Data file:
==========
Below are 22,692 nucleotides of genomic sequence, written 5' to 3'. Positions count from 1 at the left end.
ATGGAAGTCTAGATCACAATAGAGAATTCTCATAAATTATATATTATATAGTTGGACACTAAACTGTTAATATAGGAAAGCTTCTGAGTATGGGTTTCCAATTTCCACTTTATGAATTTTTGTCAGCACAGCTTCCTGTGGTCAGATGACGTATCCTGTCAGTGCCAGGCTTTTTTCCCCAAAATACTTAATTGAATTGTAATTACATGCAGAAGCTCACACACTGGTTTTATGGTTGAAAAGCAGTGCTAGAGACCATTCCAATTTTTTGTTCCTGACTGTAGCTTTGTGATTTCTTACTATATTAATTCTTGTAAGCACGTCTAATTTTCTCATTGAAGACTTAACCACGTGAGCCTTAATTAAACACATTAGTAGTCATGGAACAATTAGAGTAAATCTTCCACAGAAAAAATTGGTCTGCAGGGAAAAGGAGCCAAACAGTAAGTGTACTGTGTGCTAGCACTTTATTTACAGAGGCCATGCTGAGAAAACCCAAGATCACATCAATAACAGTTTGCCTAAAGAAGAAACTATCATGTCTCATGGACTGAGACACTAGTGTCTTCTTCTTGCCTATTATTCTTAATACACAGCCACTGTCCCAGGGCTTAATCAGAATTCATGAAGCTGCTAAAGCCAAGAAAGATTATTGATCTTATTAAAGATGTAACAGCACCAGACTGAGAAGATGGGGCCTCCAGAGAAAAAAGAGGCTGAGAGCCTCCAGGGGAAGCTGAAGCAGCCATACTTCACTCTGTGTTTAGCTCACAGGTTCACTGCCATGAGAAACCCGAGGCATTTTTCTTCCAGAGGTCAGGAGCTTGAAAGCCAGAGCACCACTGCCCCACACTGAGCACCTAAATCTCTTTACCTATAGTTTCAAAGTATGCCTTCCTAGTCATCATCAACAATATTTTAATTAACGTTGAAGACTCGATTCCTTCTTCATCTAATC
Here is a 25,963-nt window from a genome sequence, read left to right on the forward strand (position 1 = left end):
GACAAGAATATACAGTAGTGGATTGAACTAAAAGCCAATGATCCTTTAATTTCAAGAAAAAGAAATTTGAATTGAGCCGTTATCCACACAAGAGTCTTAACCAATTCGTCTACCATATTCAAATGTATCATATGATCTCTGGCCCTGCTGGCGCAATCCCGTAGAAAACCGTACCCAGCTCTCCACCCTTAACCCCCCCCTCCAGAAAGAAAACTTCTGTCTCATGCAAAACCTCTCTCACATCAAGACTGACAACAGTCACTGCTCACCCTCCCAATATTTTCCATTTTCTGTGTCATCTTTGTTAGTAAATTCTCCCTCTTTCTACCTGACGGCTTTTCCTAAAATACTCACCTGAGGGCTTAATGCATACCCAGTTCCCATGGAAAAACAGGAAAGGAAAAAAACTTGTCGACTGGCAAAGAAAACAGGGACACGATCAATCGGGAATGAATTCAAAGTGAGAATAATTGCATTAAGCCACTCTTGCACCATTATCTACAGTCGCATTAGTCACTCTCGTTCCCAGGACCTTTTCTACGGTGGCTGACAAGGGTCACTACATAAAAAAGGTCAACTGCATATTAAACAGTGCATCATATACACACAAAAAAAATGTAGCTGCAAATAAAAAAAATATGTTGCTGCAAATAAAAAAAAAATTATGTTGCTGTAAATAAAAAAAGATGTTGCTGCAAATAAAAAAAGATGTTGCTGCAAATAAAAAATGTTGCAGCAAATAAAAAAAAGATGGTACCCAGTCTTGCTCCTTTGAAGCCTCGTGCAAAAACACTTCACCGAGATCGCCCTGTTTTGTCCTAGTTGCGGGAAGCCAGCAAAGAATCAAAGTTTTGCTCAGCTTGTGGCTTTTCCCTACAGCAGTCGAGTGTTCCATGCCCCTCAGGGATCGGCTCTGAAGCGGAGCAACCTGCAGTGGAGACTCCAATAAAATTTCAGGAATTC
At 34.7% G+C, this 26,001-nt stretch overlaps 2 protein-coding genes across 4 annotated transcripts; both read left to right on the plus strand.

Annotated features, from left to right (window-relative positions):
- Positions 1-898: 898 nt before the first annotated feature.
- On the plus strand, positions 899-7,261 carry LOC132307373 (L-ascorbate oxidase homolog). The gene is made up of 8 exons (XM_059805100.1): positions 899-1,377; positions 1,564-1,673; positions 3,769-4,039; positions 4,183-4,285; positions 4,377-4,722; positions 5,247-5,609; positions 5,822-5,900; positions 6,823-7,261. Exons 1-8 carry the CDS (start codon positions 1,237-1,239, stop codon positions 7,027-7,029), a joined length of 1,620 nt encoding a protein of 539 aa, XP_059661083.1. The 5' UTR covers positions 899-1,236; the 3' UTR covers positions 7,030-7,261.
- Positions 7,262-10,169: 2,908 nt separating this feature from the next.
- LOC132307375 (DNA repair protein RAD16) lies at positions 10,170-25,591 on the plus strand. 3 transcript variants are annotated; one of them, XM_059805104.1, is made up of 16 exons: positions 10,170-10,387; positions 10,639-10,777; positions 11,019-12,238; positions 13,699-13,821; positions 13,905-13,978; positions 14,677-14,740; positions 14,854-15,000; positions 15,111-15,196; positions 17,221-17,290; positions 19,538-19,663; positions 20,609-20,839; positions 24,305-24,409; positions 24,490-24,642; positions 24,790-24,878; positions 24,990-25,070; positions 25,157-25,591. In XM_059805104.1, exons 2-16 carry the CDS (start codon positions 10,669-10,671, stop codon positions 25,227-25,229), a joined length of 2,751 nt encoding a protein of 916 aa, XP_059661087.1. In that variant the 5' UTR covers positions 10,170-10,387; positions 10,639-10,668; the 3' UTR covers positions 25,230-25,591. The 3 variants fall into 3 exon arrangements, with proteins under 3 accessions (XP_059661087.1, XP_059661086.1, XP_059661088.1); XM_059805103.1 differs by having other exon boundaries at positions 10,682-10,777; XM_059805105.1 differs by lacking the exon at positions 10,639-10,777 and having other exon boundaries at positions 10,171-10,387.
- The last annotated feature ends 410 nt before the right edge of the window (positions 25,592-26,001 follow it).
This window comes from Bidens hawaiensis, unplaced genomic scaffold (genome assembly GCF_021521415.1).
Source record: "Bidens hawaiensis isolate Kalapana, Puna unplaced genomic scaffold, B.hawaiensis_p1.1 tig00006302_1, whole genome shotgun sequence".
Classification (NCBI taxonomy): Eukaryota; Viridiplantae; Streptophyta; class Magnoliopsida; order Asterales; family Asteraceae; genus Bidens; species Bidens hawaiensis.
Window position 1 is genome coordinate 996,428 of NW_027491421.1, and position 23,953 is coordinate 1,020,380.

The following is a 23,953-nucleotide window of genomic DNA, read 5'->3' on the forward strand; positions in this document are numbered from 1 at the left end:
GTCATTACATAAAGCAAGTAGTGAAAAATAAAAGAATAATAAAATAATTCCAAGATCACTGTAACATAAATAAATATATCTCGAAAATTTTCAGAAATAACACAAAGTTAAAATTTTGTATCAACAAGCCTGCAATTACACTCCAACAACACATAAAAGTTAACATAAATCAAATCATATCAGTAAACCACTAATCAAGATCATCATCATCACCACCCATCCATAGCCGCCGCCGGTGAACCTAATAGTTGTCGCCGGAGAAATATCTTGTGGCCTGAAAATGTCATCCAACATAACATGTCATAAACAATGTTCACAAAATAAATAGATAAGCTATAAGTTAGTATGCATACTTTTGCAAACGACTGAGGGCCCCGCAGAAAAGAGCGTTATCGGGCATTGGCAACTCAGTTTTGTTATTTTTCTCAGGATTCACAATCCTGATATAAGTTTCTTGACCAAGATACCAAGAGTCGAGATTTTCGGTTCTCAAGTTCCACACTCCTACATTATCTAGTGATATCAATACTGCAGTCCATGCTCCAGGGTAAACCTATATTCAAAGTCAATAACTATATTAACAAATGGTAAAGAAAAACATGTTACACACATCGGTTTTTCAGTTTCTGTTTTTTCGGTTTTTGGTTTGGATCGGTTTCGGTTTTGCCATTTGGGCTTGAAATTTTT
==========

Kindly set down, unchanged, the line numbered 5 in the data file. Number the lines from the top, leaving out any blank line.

At 34.7% G+C, this 26,001-nt stretch overlaps 2 protein-coding genes across 4 annotated transcripts; both read left to right on the plus strand.